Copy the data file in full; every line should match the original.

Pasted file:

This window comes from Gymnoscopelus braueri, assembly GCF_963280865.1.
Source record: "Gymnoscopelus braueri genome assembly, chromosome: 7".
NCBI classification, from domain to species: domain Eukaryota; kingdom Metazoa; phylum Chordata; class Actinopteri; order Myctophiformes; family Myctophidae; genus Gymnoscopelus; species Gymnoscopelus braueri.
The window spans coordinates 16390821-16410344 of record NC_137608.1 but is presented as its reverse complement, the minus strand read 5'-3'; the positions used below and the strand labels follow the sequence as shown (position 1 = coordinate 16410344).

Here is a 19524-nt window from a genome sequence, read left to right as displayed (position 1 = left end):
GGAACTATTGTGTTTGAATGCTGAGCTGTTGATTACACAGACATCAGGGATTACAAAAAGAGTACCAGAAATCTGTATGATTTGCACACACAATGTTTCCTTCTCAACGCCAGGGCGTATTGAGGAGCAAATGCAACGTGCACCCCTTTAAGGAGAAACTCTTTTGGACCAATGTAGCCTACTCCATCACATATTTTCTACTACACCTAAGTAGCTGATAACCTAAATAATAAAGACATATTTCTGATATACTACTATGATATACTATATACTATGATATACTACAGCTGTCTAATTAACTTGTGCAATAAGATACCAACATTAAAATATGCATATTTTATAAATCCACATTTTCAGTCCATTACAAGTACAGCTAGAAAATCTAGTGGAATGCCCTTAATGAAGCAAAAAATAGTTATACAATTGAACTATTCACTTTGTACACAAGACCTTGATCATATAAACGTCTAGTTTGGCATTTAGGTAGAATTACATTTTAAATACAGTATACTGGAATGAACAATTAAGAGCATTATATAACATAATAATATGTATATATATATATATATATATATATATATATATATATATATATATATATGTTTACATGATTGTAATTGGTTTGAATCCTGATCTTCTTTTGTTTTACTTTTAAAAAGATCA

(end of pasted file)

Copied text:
This window comes from Gymnoscopelus braueri, assembly GCF_963280865.1.
Source record: "Gymnoscopelus braueri genome assembly, chromosome: 7".
NCBI classification, from domain to species: domain Eukaryota; kingdom Metazoa; phylum Chordata; class Actinopteri; order Myctophiformes; family Myctophidae; genus Gymnoscopelus; species Gymnoscopelus braueri.
The window spans coordinates 16390821-16410344 of record NC_137608.1 but is presented as its reverse complement, the minus strand read 5'-3'; the positions used below and the strand labels follow the sequence as shown (position 1 = coordinate 16410344).

Here is a 19524-nt window from a genome sequence, read left to right as displayed (position 1 = left end):
GGAACTATTGTGTTTGAATGCTGAGCTGTTGATTACACAGACATCAGGGATTACAAAAAGAGTACCAGAAATCTGTATGATTTGCACACACAATGTTTCCTTCTCAACGCCAGGGCGTATTGAGGAGCAAATGCAACGTGCACCCCTTTAAGGAGAAACTCTTTTGGACCAATGTAGCCTACTCCATCACATATTTTCTACTACACCTAAGTAGCTGATAACCTAAATAATAAAGACATATTTCTGATATACTACTATGATATACTATATACTATGATATACTACAGCTGTCTAATTAACTTGTGCAATAAGATACCAACATTAAAATATGCATATTTTATAAATCCACATTTTCAGTCCATTACAAGTACAGCTAGAAAATCTAGTGGAATGCCCTTAATGAAGCAAAAAATAGTTATACAATTGAACTATTCACTTTGTACACAAGACCTTGATCATATAAACGTCTAGTTTGGCATTTAGGTAGAATTACATTTTAAATACAGTATACTGGAATGAACAATTAAGAGCATTATATAACATAATAATATGTATATATATATATATATATATATATATATATATATATATATATATATATGTTTACATGATTGTAATTGGTTTGAATCCTGATCTTCTTTTGTTTTACTTTTAAAAAGATCA